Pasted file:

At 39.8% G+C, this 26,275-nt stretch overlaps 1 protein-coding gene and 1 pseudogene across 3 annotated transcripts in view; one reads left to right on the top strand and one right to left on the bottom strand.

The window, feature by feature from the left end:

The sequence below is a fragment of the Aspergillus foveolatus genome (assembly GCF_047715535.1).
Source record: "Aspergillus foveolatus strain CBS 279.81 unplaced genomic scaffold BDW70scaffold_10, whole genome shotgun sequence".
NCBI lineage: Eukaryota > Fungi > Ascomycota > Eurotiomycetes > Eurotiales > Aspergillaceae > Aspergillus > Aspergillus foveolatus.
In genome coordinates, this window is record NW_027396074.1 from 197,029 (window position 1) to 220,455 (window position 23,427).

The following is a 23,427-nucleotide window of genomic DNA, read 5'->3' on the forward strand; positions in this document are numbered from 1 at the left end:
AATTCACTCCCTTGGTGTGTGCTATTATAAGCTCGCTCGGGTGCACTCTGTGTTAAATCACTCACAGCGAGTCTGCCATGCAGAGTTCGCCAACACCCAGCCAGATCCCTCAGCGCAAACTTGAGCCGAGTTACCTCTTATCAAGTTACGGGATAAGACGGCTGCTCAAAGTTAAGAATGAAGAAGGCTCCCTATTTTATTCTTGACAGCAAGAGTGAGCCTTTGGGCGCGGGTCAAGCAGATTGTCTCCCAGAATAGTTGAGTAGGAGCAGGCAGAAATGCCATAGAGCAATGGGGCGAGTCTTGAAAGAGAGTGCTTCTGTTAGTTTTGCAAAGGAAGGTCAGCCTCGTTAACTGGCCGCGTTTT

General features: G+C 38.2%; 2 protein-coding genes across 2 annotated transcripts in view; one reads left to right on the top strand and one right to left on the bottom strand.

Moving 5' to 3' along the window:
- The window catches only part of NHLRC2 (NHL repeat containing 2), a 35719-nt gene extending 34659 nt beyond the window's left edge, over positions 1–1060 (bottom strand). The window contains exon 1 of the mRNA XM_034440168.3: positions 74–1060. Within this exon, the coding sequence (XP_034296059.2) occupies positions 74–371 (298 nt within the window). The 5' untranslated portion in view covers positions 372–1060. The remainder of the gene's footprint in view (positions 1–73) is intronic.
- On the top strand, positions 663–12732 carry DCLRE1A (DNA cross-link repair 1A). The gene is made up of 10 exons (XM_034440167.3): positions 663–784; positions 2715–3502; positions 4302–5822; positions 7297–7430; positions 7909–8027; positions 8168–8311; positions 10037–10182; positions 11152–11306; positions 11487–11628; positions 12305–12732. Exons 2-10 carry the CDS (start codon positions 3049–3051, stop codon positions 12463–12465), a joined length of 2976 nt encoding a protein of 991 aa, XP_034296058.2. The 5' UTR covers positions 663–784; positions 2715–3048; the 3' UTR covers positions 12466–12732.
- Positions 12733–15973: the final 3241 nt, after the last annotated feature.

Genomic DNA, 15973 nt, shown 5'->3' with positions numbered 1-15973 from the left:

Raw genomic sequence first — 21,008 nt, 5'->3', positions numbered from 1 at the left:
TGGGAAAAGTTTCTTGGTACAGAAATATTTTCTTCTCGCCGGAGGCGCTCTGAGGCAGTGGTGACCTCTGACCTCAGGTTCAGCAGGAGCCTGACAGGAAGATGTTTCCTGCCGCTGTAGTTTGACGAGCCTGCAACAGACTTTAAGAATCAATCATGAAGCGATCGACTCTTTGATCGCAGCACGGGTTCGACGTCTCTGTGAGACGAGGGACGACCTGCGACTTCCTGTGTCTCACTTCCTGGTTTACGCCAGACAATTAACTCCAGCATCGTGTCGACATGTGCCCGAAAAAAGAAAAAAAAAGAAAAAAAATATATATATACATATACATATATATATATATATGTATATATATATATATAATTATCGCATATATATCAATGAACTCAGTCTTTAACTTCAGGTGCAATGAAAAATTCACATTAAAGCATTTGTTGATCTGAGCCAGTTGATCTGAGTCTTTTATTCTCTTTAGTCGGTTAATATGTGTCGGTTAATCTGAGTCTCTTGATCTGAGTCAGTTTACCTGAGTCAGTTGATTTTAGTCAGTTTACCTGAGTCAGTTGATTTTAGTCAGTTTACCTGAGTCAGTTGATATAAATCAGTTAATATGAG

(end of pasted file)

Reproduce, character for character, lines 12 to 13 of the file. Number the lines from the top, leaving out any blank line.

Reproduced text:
- On the top strand, positions 663–12732 carry DCLRE1A (DNA cross-link repair 1A). The gene is made up of 10 exons (XM_034440167.3): positions 663–784; positions 2715–3502; positions 4302–5822; positions 7297–7430; positions 7909–8027; positions 8168–8311; positions 10037–10182; positions 11152–11306; positions 11487–11628; positions 12305–12732. Exons 2-10 carry the CDS (start codon positions 3049–3051, stop codon positions 12463–12465), a joined length of 2976 nt encoding a protein of 991 aa, XP_034296058.2. The 5' UTR covers positions 663–784; positions 2715–3048; the 3' UTR covers positions 12466–12732.
- Positions 12733–15973: the final 3241 nt, after the last annotated feature.